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SASH Offers Specialist Vet Nurse Training to Meet Pet Boom Demand

Australia’s largest pet hospital meets pet boom demand with specialist vet nurse training

A surge in pet ownership during the COVID-19 pandemic has placed increased demand on vet services across Australia, with Australia’s largest veterinary hospital, the Small Animal Specialist Hospital (SASH) experiencing a 40 per cent increase in cases over the past two years.

SASH’s emergency department, critical care unit and specialist services treat the country’s most complex and critical cases. Between 2019-2020, SASH saw 16,000 cases at their Sydney facility, and this has grown to 23,000 cases in the past year.

Coinciding with this increased demand, the veterinary industry lost a portion of its work force due to closed international borders and the repatriation of vet nurses from the United Kingdom, the United States and New Zealand during the pandemic.

In order to meet increasing demand, SASH is delivering an extensive training program on-site to upskill general practice (GP) qualified nurses to work in specialist departments.

SASH’s dedicated Nurse Education LeaderFelica Lowe, says, “We’ve seen huge pressure put on our services in the past two years, and we need more vet nurses for specialist departments working across our hospital to ensure we can provide high levels of care to all our patients.”

Australia doesn’t have a dedicated Vet Nurse degree, only a Certificate IV which provides GP training. We lost a lot of great specialist department vet nurses during COVID, so our training program aims to bridge the gap for newly qualified vet nurses.”

Specialist department vet nurses play a critical part within hospitals and require specific skillsets, whether it be working in surgical nursing, or in emergency and critical care.

The SASH training program is delivered while nurses are working within the hospital to provide hands on experience at all levels of the program while being supervised and assessed to meet learning criteria.

“There are four different stages to the training program, Level 1 which is entry level with a certificate IV to Level 4, which leads to becoming a team leader with extensive experience.”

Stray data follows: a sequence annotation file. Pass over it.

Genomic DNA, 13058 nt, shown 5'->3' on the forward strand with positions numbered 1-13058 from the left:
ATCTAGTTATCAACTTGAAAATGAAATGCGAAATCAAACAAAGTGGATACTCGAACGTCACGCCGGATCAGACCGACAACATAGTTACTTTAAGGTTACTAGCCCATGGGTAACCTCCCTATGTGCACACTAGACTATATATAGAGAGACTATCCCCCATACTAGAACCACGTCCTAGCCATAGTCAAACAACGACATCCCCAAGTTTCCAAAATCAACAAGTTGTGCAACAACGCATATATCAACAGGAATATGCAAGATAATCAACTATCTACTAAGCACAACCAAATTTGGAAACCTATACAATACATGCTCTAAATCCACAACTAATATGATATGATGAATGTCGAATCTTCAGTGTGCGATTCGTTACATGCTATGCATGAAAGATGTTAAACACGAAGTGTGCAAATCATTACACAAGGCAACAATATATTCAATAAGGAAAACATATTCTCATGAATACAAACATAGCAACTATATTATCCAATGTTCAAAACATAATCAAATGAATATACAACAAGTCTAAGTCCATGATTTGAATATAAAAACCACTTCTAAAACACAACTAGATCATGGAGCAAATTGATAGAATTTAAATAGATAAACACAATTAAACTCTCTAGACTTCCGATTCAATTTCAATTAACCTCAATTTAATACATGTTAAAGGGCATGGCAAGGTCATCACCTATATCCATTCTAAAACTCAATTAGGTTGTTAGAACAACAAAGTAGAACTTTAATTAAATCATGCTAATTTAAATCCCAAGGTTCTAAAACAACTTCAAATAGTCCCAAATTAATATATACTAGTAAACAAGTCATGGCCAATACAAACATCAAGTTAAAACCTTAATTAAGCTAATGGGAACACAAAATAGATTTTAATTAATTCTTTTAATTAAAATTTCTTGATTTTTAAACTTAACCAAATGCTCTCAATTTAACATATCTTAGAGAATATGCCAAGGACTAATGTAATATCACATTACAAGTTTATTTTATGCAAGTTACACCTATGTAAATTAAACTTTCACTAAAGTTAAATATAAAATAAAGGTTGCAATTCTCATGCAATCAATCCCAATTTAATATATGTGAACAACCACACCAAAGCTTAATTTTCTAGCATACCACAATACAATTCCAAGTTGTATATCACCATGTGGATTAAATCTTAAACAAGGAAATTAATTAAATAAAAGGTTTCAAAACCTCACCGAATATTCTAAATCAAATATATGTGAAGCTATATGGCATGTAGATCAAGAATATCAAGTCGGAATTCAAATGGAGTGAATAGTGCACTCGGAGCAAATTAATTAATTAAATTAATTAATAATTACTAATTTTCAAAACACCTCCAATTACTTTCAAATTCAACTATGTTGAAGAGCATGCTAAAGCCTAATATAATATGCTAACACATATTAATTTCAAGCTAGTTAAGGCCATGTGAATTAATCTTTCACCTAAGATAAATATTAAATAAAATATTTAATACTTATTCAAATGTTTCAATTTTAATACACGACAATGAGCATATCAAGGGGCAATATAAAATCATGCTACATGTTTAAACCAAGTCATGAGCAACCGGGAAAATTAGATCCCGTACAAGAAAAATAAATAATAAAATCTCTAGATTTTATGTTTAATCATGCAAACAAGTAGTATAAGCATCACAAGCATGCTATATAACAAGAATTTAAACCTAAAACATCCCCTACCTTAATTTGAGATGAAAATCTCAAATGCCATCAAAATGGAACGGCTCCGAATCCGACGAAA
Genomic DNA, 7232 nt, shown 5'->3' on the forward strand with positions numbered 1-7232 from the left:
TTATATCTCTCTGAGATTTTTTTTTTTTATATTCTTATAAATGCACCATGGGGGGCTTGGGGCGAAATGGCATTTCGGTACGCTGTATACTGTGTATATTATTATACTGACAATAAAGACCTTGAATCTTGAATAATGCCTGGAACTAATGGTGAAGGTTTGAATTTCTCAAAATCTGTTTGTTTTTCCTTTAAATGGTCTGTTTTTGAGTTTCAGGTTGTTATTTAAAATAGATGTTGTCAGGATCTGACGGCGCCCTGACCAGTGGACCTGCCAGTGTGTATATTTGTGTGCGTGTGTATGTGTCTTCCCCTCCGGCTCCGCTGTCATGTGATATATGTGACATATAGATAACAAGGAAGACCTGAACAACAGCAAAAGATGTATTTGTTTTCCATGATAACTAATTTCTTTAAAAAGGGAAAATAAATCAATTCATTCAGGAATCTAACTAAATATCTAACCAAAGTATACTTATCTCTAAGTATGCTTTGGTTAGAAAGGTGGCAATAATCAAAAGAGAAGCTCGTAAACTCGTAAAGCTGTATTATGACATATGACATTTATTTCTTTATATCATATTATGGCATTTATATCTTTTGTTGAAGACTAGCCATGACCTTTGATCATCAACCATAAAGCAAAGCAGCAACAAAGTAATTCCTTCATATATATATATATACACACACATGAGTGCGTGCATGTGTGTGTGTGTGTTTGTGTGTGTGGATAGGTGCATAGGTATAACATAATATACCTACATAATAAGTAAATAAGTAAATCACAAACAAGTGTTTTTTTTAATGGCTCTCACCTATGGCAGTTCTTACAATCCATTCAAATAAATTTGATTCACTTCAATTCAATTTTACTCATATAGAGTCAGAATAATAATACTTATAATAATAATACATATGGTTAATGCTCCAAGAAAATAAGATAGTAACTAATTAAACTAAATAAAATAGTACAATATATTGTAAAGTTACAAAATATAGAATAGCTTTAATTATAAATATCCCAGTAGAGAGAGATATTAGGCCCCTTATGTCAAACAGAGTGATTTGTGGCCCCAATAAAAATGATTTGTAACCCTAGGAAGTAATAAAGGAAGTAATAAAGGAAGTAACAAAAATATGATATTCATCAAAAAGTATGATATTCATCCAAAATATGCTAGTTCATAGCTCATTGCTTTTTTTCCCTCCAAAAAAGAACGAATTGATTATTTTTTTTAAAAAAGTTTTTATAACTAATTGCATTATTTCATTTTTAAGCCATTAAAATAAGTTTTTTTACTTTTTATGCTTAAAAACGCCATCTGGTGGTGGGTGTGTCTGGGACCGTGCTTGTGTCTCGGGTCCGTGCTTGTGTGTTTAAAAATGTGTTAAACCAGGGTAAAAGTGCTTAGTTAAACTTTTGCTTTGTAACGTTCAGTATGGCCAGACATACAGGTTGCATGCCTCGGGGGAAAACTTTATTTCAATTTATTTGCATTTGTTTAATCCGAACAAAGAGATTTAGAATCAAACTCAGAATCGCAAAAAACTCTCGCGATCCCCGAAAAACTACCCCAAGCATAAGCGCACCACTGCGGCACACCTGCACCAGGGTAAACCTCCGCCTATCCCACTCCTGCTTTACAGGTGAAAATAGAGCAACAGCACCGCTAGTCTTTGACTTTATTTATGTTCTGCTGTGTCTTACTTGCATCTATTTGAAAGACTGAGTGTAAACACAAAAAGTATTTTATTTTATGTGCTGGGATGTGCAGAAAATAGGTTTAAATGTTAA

Kayla-Anne Kingdom is just one of the nurses who has undertaken the SASH specialist department nursing training program.

“I started out as a GP nurse, but I wanted more variety in my work and the opportunity to upskill. It’s been great being part of the training program at SASH as I’ve been able to specialise and become an internal medicine nurse.

Small Animal Specialist Hospital nurses caring for patient in the dialysis room

Specialist department vet nurses become experts in their fields and support the vets to achieve better results for the patients - that’s why it is critical to bridge the gap.
“SASH is so supportive as nurses train. It’s a steep learning curve but the rewards are worth it. I love seeing the difference we make daily,” said Kayla-Anne.
Specialist department veterinary nurses are trained across multiple departments over the course of the year before choosing their niche.

SASH offers a wide range of specialist services including Anaesthesia, Avian & Exotics, Cardiology, Dermatology, Internal Medicine, Neurology/Neurosurgery, Medical and Radiation Oncology, Ophthalmology, Pathology, Diagnostic Imaging, Sports Medicine & Rehabilitation, Surgery and a renowned 24-hour Emergency and Critical Care department.

To hear more about the work that SASH does or their vet nurse training program, visit the SASH website:

MEDIA RELEASE, 4th May 2022

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